Thomas More was talking about men who wanted to dispense with the rules of justice in order to achieve their idea of a “higher justice.” If the culprit is known by us to be guilty, then why bother with trials and evidence? Why bother with hearing from both sides? We already are convinced in our own minds of the answer, and so let us proceed directly to the sentencing. This is the demented logic of lynch mobs, a subject I flatter myself as knowing something about.
There I was, I will tell my great-grandchildren, sitting on skittish horse, hands behind my back, rope around my neck, and a learned academic voice called out from the crowd, “Ya! What does someone like you know about Girard?”
If there is one thing that Christians need to learn more about in this “click to convict” era, it is the importance of due process, presumption of innocence, hearing both sides argued, and so on. Those interested can learn more about it in A Justice Primer, a book I wrote together with Randy Booth.
Here is Andrew Sandlin’s blurb for the book, on our understanding of justice:
“Liberals love to prattle about “social justice” while conservatives often marginalize “justice” and prioritize love. Both are wrong. Liberal justice is usually injustice, parading as sentimental moralism, and contrary to much conservative belief, justice is an exhibition of love. In this book, two seasoned, Bible-believing pastors delineate the Bible’s frequent and wide-ranging teaching on justice and show how it is to be achieved in both church and culture, from blogs to juries. It is a welcome antidote to the pervasively sentimentalist — and unjust — moralisms of our time.”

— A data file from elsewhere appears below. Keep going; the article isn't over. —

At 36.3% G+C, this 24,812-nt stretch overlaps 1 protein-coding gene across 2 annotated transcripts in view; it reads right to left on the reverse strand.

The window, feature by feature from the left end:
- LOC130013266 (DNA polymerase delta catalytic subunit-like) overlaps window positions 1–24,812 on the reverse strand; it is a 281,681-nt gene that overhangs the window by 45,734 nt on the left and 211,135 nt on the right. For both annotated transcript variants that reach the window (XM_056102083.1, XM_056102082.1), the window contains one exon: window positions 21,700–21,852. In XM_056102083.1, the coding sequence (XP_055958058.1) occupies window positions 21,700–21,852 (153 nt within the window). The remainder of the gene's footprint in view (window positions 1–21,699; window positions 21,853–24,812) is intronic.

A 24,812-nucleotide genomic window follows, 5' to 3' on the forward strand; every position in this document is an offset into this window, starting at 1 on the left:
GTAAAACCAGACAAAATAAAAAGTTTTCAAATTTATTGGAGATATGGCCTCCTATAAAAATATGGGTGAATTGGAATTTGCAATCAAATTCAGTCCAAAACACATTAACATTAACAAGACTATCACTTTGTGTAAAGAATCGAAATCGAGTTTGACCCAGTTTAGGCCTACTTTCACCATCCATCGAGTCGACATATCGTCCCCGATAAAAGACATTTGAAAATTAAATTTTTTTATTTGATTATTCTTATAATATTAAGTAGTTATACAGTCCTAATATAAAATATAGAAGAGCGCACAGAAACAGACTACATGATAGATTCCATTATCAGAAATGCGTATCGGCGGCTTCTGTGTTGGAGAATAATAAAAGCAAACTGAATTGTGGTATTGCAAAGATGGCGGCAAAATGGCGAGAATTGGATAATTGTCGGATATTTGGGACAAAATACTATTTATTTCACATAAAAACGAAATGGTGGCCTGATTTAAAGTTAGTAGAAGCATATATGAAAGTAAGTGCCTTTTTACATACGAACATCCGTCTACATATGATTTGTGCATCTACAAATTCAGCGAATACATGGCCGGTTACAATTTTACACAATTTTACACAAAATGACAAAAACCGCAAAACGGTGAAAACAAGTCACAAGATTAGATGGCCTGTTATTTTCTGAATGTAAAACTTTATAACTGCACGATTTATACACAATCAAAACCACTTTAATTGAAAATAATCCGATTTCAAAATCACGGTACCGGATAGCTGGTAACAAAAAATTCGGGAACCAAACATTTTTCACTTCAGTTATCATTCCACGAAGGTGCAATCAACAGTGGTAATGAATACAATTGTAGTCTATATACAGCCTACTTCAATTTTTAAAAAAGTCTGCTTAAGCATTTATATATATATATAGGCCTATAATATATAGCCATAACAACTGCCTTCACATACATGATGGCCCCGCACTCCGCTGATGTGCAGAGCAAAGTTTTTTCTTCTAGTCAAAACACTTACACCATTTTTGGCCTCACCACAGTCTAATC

And, with More, I would want to follow all these principles though the indicted man were the devil himself. But if the devil is the prosecutor, and has swathed himself in a multitude of wicked laws, you can be assured that none of them will protect anyone’s rights. The devil is an accuser, and he detests anything that might slow his accusations down.